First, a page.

Commentary on Parashat Devarim, Deuteronomy 1:1 - 3:22
1. On what date and in which year did Moses begin delivering his speech to the people?
2. Where did he make this speech?
3. Moses describes how heavy the burden of leading the Israelites was for him, and how he divided up the decision making. How is his description different from what we were told when it happened in the Book of Exodus?
4. How is Moses’ description of the spies’ report different from the report as described in the Book of Numbers?
5. There were certain tribes of peoples that the Israelites were told not to fight. One was the people who lived in Seir. Why were the Israelites not permitted to take their land?
6. What was a second tribe the Israelites were ordered not to attack, and why?
7. The Israelites completely conquered two peoples and killed their kings. Who were they?
8. There are two mitzvot in Parashat D?varim. Both are negative precepts. What are they?
1. Moses began his speech on the first day of the 11th month, during the 40th year after the Israelites left Egypt. (1:3)
2. He made this speech beyond the Jordan in the Aravah. (1:5)
3. In Deuteronomy, Moses says the burden was too much for him and so he decided to divide the judgment with judges responsible for 1000’s, 100’s, etc. (1:15) In Exodus, Yitro suggested this to Moses, and Moses accepted the idea. (Exodus 18)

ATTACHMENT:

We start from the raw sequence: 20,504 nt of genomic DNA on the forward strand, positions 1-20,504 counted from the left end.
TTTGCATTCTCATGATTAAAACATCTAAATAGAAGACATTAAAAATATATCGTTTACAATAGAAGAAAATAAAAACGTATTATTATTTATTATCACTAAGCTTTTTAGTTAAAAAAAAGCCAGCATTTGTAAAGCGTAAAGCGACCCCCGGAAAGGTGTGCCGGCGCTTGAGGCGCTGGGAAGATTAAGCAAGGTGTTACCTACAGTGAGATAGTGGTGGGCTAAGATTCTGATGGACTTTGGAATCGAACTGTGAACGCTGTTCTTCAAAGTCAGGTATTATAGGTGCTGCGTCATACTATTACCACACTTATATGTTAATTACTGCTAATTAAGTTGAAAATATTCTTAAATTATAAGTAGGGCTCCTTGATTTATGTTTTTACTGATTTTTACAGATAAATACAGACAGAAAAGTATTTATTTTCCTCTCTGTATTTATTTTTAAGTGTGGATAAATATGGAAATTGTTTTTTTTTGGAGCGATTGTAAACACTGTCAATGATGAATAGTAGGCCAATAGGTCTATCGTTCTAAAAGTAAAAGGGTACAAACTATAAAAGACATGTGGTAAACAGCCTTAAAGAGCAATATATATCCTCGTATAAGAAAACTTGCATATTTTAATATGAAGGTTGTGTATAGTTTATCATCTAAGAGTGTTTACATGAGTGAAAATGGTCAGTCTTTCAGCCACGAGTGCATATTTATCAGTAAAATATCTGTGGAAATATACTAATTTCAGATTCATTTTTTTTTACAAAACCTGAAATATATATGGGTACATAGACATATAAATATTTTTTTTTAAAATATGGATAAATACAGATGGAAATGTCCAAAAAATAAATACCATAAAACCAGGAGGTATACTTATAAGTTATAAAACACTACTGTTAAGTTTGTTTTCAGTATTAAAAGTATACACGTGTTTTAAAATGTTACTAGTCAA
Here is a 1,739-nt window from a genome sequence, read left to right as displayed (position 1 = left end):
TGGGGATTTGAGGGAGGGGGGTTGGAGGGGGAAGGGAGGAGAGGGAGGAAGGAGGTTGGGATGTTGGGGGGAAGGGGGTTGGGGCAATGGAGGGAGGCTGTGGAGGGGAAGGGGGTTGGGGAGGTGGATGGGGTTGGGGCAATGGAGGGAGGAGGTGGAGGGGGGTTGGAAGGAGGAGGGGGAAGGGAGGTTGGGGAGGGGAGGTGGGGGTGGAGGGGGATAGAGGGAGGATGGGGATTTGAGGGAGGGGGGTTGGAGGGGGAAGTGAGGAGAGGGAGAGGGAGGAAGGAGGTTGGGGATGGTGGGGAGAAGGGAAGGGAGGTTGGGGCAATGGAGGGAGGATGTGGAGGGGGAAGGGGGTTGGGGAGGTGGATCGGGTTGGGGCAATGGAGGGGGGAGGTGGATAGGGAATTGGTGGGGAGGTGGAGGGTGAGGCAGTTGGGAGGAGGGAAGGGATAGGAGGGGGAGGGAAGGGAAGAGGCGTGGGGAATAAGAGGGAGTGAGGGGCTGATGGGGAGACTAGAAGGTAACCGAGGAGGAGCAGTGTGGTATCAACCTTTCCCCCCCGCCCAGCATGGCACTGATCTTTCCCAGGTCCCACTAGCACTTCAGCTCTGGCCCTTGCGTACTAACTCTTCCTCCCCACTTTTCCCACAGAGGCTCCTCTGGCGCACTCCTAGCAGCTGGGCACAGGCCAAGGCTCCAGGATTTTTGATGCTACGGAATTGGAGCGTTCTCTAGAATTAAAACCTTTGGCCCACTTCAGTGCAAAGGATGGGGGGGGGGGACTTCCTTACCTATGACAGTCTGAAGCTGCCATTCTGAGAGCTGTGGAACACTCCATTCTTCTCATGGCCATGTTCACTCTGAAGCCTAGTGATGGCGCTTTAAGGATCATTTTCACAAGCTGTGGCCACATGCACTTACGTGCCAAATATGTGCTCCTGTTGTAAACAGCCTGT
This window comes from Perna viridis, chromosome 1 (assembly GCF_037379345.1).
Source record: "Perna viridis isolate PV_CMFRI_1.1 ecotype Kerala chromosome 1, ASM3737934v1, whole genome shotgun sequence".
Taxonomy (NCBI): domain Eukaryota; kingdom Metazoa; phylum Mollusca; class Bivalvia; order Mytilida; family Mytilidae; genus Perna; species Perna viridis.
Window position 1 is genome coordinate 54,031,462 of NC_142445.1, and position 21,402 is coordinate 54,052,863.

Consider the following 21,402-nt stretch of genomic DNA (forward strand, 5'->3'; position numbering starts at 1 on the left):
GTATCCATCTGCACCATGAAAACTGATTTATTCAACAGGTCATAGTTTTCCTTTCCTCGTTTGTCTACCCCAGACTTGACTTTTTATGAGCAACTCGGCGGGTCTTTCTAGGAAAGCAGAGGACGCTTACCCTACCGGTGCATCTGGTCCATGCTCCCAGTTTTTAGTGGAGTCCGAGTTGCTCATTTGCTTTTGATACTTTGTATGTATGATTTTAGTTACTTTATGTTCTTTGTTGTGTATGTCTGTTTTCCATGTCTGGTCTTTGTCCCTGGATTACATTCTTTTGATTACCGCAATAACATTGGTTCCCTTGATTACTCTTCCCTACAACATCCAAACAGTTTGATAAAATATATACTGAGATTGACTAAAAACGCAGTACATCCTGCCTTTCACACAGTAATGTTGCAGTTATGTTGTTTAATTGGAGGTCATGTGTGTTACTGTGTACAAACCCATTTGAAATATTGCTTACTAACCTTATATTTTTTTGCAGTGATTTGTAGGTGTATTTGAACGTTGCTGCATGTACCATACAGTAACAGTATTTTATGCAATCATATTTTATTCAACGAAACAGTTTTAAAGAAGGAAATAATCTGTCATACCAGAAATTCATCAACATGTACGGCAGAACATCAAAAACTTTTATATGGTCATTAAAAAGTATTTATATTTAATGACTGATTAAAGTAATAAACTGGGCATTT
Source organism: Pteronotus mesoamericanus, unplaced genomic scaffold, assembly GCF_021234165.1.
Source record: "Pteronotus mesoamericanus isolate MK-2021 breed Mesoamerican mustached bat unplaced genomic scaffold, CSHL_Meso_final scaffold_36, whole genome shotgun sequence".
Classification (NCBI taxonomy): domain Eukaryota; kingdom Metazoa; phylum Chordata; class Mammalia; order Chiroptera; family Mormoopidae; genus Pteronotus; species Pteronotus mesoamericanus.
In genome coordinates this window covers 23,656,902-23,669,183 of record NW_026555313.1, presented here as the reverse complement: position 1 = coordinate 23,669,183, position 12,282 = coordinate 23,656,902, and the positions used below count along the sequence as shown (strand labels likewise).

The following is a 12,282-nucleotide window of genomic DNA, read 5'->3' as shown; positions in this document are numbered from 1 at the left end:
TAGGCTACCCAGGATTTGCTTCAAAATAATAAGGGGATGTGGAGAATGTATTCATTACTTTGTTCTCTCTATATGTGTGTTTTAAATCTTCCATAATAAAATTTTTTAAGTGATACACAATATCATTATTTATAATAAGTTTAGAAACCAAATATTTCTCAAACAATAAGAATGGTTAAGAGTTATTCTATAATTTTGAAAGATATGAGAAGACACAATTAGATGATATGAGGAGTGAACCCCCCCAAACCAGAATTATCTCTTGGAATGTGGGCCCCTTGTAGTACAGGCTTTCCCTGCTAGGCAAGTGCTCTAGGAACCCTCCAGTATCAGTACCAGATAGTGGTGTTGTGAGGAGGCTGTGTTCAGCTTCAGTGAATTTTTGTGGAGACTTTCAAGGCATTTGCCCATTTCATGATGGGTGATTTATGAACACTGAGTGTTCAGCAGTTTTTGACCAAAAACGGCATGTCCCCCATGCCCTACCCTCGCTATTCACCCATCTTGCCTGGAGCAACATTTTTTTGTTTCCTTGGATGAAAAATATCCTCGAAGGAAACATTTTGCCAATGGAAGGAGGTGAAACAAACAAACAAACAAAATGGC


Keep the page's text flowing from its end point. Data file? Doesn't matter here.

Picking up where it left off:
4. In Deuteronomy, Moses says the spies came back and said: “Good is the land which the Lord, our God, gives to us.” (1:25). In Numbers, when the spies came back, most of them said the cities were too fortified and the people too strong to be defeated. (Numbers 13)
5. This land had been given to Esau and his descendants by God and he was the Israelites’ brother. (2:5)
6. The people of Moab because this land was given to Lot and his descendants. (2:9)
7. The people completely destroyed Sihon, king of Amorites, living in Heshbon (2:24) and Og, king of Bashan, living in Ashtaroth. (3:1)
8. Not to appoint any judge who is unlearned in the Torah, even if he is generally learned; and that a judge presiding at a trial should not fear any evil man (really any man). (1:15-17)
Provided by special arrangement with the Pardes Institute of Jewish Studies.